When I hear someone mention Dogfish Head Craft Brewery, my ears immediately perk up as they are one of my favorite breweries and I am always listening for the next creation or release of one of its unique beers. Sam Calagione founded the brewery 23 years ago and has produced such a vast array of beers during that time that it would be hard to remember them all. Dozens of them have been draft-only releases and of those, some never saw the light of day beyond the brewery and tasting room walls.
What I look for more often than not is what is called an extreme beer, a beer that uses a vast array of sometimes unique ingredients and always pushes the limits of the ABV, sometimes ranging in the 15-20 percent alcohol by volume range. Past mentions in the category, and some of my favorites have been Oak-aged Vanilla World Wide Stout, a 16-18 percent ABV stout aged in oak and conditioned on fresh vanilla beans, Bourbon Barrel-aged Palo Santo Marron, a beast of a beer with an amazing bourbon barrel feel and taste and 120 Minute IPA, a hop lovers dream clocking in at 15-20 percent ABV, and continuously hopped with high-alpha American hops for two solid hours.
That is why today, I am thrilled to be tasting one of the newest release from Dogfish, Fruit-Full Fort, a 15-18 percent ABV Belgian inspired beer infused with raspberry, blackberry, boysenberry and elderberry.
The base for this beer was a prior release, Fort. Originally released in 2005, the beer was once again a Belgian-influenced beer brewed with insane amounts of raspberries. Fort was brewed from 2005 until 2011 and then took a hiatus until being brewed again from 2015 on. Fort comes in at approximately 16 percent ABV and 49 IBUS and this newest incarnation of this beer, Fruit-Full Fort increases the IBUs by one and adds the additional styles of berries to add more fruitiness to the beer and to create a more multi-dimensional brew.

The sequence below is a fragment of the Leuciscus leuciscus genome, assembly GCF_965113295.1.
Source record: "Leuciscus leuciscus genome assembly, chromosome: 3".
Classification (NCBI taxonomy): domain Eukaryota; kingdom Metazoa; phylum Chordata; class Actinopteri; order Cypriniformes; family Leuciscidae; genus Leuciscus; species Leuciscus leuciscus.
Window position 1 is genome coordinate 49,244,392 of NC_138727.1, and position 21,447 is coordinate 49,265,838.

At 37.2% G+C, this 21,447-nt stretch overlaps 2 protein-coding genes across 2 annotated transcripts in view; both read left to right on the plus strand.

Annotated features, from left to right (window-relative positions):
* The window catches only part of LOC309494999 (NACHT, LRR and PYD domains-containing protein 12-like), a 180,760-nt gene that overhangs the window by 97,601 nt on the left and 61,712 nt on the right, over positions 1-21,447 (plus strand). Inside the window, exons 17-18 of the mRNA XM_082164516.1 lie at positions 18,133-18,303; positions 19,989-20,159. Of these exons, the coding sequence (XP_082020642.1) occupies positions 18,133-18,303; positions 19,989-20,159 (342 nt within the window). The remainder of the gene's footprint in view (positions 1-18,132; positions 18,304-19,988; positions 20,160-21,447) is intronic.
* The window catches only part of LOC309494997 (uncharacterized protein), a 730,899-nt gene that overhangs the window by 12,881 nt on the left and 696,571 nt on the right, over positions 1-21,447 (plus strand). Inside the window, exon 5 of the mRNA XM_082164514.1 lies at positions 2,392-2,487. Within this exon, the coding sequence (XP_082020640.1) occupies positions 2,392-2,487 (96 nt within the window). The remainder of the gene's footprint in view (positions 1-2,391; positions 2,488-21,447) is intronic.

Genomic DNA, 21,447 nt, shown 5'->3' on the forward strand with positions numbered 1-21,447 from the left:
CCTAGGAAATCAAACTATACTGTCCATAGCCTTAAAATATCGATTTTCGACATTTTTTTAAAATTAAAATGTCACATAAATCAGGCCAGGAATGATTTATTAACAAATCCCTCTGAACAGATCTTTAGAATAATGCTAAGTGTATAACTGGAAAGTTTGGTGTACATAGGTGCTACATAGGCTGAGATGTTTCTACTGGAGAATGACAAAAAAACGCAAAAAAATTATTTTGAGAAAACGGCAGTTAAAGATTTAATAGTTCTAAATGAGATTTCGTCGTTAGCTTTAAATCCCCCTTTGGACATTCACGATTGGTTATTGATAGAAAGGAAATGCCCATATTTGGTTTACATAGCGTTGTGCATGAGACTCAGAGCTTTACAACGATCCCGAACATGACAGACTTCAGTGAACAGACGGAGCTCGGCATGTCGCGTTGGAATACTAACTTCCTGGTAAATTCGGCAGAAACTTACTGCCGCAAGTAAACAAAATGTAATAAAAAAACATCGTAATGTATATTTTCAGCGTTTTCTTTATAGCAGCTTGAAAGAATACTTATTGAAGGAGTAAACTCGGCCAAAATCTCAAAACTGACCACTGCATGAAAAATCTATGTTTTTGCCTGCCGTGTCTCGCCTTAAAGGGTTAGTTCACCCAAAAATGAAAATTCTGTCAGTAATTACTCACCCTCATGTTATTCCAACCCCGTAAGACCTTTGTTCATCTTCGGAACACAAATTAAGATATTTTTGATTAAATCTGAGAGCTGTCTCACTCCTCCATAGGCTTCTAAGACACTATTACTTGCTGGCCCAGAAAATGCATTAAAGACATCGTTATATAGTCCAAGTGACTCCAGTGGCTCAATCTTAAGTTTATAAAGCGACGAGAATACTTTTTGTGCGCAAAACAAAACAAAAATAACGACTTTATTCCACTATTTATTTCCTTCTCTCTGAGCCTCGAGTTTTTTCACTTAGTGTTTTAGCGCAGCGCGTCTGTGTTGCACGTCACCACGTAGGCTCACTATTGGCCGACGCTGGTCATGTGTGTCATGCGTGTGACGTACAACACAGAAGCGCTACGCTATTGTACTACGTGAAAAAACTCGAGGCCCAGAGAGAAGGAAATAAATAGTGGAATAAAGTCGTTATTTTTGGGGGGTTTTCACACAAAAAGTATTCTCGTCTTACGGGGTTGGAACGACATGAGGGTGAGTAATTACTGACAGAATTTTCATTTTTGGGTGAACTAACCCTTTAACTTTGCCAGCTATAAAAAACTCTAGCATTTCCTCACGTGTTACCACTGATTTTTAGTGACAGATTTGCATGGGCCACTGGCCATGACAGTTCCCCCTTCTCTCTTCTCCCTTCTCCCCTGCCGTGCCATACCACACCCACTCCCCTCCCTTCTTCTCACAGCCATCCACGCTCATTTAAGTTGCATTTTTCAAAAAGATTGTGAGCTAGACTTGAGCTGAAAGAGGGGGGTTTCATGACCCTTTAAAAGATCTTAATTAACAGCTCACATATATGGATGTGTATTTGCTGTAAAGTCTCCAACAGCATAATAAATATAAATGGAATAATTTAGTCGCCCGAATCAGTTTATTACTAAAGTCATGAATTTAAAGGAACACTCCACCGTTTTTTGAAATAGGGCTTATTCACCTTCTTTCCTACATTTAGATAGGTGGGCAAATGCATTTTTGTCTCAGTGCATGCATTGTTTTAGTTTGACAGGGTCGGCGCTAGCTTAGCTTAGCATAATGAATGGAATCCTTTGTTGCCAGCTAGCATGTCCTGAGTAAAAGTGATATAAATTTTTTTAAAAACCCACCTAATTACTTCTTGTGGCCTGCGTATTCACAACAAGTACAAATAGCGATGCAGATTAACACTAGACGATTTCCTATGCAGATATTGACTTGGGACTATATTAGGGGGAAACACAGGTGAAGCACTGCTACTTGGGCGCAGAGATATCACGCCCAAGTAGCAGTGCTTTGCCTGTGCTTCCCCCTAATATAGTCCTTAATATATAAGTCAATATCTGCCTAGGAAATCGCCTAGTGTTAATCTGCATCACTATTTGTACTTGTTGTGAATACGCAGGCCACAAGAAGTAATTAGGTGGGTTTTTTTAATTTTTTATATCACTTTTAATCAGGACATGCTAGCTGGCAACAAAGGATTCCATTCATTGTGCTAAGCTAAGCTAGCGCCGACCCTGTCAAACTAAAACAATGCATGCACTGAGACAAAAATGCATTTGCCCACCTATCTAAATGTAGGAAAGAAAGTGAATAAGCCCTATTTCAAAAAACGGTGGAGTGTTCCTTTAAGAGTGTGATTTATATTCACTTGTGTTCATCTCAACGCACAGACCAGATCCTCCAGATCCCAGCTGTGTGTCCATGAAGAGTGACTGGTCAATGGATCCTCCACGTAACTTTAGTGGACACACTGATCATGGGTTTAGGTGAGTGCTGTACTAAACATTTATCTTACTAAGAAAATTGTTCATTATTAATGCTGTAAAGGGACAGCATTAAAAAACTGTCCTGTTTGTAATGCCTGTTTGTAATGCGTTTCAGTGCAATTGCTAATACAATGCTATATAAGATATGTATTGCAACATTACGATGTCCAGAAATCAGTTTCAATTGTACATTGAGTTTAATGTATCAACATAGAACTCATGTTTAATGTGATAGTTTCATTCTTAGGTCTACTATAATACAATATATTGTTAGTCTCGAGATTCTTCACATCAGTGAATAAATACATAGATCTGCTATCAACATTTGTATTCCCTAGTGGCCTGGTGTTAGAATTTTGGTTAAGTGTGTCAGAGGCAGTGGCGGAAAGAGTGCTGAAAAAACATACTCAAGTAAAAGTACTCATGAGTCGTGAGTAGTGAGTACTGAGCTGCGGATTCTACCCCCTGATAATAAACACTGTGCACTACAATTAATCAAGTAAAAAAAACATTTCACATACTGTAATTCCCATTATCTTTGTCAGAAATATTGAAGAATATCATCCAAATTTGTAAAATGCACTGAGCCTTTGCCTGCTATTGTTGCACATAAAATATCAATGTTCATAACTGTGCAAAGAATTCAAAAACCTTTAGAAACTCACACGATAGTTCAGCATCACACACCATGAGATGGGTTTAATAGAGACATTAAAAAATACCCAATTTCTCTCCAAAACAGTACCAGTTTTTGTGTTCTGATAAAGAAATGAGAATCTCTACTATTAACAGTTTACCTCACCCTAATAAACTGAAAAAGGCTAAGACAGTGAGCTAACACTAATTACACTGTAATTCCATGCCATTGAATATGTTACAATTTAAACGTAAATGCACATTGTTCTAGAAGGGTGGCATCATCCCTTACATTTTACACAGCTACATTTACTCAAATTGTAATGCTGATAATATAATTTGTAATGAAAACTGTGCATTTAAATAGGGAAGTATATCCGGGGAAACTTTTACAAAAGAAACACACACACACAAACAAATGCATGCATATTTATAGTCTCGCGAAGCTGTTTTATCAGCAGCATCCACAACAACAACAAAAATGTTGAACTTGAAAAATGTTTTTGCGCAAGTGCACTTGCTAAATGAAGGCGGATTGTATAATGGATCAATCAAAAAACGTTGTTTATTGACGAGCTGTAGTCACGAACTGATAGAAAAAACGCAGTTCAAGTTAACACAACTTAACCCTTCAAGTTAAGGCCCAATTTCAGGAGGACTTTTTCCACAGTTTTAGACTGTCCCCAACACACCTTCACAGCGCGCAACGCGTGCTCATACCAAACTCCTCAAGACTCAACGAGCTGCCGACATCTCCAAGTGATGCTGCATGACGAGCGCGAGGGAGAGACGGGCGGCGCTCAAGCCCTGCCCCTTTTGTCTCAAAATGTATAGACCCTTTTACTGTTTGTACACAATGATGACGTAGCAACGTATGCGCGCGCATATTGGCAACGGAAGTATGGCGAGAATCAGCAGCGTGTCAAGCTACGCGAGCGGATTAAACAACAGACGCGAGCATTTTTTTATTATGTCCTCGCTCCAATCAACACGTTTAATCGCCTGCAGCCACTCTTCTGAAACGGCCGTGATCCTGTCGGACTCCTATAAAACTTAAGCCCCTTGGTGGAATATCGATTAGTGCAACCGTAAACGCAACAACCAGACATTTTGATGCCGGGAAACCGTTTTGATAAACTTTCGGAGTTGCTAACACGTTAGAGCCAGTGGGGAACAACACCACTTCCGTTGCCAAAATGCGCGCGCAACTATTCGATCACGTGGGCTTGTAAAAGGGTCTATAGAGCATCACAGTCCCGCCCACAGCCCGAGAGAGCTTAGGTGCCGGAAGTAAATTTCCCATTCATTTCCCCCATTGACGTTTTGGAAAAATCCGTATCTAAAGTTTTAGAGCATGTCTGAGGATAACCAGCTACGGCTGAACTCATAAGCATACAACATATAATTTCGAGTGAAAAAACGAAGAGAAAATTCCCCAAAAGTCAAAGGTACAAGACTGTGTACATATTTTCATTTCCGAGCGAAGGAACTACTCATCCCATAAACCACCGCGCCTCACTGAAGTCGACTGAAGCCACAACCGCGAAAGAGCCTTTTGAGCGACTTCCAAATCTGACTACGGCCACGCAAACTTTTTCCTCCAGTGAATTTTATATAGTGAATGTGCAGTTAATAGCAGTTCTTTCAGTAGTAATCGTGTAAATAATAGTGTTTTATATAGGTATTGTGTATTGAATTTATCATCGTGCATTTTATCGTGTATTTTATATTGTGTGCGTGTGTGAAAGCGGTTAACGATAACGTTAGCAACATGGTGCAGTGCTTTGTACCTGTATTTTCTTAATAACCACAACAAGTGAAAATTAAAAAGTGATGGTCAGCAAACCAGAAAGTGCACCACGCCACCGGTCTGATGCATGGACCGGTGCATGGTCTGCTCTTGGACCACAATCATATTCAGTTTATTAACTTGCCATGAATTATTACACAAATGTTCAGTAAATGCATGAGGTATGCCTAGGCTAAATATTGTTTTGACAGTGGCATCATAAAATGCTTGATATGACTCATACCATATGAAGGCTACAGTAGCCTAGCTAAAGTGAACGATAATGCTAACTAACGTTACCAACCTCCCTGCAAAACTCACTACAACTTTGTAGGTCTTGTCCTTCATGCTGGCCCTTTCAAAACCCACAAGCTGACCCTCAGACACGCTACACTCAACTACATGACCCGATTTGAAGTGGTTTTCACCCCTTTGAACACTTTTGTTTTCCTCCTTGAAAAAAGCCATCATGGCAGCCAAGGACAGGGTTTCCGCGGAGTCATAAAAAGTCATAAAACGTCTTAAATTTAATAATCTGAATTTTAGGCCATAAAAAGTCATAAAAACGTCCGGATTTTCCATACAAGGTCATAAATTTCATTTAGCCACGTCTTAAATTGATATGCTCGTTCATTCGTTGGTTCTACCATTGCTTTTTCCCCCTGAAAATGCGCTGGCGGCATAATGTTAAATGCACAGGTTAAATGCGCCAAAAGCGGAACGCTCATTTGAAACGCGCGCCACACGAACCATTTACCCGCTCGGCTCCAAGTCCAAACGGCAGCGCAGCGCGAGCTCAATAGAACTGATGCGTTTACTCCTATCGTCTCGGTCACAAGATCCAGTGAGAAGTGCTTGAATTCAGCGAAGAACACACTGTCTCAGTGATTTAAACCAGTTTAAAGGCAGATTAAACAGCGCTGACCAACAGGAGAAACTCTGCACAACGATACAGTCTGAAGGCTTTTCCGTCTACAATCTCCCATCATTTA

I am mentally prepared for this beer as I know it will be one of the biggest sippers I have probably had. A medium-hard pour barely produces any head at all and after a few minutes a light foam ring with a pinkish hue forms on the very outer edges of the inside of the glass and remains there for the duration. Aromas are bold and the first I receive is a slightly stinging aroma of fresh berries, especially blackberries and raspberries. I am sure the elderberries and boysenberries are present but I am not very familiar with those flavors as much. Yeast raises itself to the top of the aroma chain immediately and fights for dominance with the berry essences. The color is like dark red berries but has a slightly brown tinge that tones the brilliance down a bit.
First sip reminds me that the ABV is nearing 18 percent and has the feel of a light-bodied brandy or maybe a bold, complex cabernet. The berries remain players and the residual sugars stay with them and I now think of having a rich dark chocolate dessert that would go great with this. There is also a big tannin presence like a big red wine and a jammy feel like well made preserves.
Carbonation is obviously very low as should be expected and the mouthfeel is warming and sweet. The finish is light, sweet, bready and full of berries and even as the beer warms, the big alcohol feel remains about the same all the way to the end.